Winners and finalists of the 2022 Indigenous Governance Awards talk about the importance of developing the next generation of leaders and how succession planning takes place in their organisation...
- 01 Understanding governance
- 02 Culture and governance
- 03 Getting Started
- 04 Leadership
05 Governing the organisation
- 5.0 Governing the organisation
- 5.1 Roles, responsibilities and rights of a governing body
- 5.2 Accountability: what is it, to whom and how?
- 5.3 Decision making by the governing body
- 5.4 Governing finances and resources
- 5.5 Communicating
- 5.6 Future planning
- 5.7 Building capacity and confidence for governing bodies
- 5.8 Case Studies
- 06 Rules and policies
- 07 Management and staff
08 Disputes and complaints
- 8.0 Disputes and complaints
- 8.1 Aboriginal and Torres Strait Islander and non-Indigenous approaches
- 8.2 Core principles and skills for dispute and complaint resolution
- 8.3 Disputes and complaints about governance
- 8.4 Your members: Dealing with disputes and complaints
- 8.5 Organisations: dealing with internal disputes and complaints
- 8.6 Practical guidelines and approaches
- 8.7 Case Studies
- 09 Governance for nation rebuilding
- Governance Stories
- Useful links
- Preview new Toolkit
9.1 What is nation rebuilding?
As Aboriginal and Torres Strait Islander groups in Australia continue with their work of rebuilding systems of governance and look for new governing tools to assist them, they are faced with fundamental questions about their own collective cultural identities, such as:
- Who are the members of the group, clan, tribe or community that we might now call our nation?
- What do we value and what are we trying to protect?
- What kind of laws, relationships and behaviours do we want to foster among ourselves?
- What kind of future do we want to create for our grandchildren?
- What kind of relationship do we want to have with other Indigenous nations, and with Australian governments?
- What kind of governing arrangements will we need to achieve those goals?
In other words, how do we constitute ourselves as an effective polity (that is, an organised form or process of governing or government) in contemporary times?
These questions deal with the very practical tasks of self-determination and nation rebuilding.
Definition: A nation refers to a group or community of people who share a common language, culture, ethnicity, descent or history. A nation may share a single common territory with physical boundaries and government, or it may be located as a nation within another lager nation.
The concept of ‘nation’ in Aboriginal and Torres Strait Islander Australia can include:
- a small clan or tribal unit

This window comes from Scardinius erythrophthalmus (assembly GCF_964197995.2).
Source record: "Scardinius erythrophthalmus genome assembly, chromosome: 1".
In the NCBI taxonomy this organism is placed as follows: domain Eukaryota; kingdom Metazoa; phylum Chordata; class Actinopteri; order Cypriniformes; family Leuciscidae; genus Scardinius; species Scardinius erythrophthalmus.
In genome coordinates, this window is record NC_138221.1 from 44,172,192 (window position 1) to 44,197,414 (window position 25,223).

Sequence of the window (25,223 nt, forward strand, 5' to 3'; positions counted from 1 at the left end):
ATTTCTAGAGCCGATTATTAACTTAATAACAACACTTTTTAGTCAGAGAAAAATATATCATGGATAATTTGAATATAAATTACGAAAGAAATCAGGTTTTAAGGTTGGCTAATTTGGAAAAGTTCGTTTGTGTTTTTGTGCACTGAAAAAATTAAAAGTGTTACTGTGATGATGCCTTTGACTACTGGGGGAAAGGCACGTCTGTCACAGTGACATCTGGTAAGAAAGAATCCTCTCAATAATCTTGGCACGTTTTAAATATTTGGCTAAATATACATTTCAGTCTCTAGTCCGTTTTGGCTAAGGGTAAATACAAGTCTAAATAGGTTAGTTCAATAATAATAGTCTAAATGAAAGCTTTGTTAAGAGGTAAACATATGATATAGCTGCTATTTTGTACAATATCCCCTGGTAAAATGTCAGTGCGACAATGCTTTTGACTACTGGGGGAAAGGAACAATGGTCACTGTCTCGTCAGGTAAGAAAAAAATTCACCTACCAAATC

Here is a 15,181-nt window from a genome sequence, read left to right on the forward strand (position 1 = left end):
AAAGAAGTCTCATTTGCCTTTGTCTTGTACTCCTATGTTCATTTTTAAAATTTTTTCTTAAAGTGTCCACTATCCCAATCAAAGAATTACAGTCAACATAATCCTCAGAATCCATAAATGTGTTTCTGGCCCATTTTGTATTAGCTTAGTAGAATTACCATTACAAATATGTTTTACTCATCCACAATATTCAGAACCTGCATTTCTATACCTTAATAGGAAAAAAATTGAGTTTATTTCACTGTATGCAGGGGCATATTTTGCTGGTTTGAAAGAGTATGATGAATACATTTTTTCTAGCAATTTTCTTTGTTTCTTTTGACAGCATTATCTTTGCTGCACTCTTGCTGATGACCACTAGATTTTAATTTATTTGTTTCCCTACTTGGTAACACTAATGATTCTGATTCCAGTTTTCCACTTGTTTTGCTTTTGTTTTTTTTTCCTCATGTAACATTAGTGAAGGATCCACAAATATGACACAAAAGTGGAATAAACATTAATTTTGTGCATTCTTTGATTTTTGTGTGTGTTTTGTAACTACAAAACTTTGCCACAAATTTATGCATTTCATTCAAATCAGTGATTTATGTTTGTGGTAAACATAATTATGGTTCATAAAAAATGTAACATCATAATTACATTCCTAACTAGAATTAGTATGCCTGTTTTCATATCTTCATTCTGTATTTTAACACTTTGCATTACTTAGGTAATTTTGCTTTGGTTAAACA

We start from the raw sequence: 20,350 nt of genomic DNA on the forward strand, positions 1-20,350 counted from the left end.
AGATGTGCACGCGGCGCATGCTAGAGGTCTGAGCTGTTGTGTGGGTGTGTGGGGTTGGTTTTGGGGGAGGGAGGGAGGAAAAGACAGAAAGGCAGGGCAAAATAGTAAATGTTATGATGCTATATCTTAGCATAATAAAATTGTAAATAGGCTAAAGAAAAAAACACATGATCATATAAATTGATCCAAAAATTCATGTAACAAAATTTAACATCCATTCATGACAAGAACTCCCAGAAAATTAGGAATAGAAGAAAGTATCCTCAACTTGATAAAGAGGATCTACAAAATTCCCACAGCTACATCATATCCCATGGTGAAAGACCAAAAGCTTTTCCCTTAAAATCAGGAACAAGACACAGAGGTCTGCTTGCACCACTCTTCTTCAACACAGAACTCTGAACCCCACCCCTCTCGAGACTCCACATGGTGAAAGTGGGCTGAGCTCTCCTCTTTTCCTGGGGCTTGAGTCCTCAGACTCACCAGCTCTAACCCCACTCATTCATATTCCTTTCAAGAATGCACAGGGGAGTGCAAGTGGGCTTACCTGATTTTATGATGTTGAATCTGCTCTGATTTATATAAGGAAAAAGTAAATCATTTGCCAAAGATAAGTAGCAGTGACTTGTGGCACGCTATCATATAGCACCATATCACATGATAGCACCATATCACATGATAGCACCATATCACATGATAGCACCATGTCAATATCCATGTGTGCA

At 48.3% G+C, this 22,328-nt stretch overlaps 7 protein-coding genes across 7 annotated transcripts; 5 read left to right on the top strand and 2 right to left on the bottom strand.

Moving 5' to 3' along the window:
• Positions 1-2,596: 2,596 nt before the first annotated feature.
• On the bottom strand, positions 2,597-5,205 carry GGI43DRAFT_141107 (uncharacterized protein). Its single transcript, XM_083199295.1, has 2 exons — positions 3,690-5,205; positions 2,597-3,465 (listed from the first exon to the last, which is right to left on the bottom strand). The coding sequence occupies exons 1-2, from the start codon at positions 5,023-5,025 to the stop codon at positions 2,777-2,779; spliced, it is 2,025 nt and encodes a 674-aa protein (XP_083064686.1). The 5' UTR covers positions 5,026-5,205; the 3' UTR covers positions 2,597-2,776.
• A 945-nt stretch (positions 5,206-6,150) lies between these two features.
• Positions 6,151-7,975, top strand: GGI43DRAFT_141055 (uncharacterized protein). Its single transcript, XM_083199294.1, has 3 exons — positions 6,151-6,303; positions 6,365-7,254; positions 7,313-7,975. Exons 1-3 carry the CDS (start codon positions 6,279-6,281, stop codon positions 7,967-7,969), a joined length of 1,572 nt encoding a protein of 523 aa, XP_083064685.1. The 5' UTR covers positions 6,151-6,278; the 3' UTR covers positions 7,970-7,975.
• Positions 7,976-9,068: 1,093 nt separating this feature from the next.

- a native title–holder or traditional land-owning group
- people who are dispersed across a wide region or city, but see themselves as a single cultural unit
- a discrete community whose differently related residents share the desire to collectively govern themselves.
A nation does not rely on legislated or treaty recognition, although that greatly enhances its jurisdictional and decision-making power:
“Understood as a human right, the essential idea of self-determination is that human beings, individually and as groups, are equally entitled to be in control of their own destinies, and to live within governing institutional orders that are devised accordingly.”
(James Anaya, quoted in conference report on ‘Common Roots, Common Futures: Different Paths to Self-determination—An international Conversation’,
University of Arizona, 2012)
Definition: Self-determination refers to genuine decision-making power and responsibility about what happens on Aboriginal and Torres Strait Islander peoples’ lands, in their affairs, in their governing systems, and in their development strategies. It means having meaningful control over one’s own life and cultural wellbeing.
As decision-making power and responsibility moves from external authorities into the hands of Aboriginal and Torres Strait Islander peoples, self-determination grows.
Governance of this kind does not refer to self-administration or self-management of programs and services that are controlled by outside authorities.
Definition: Nation rebuilding thus “refers to the processes by which a Native [Indigenous] nation enhances its own foundational capacity for effective self-governance and for self-determined community and economic development” (Miriam Jorgensen, Rebuilding Native Nations: Strategies for Governance and Development, Editor’s Foreword, University of Arizona Press, 2007).
Nation rebuilding is really about how Indigenous peoples can pull together the tools they need to build the futures that they want—and put them into place.
By tools, we mean the rules, processes, checks and balances, and structures of governance.
Subscribe to AIGI news and updates.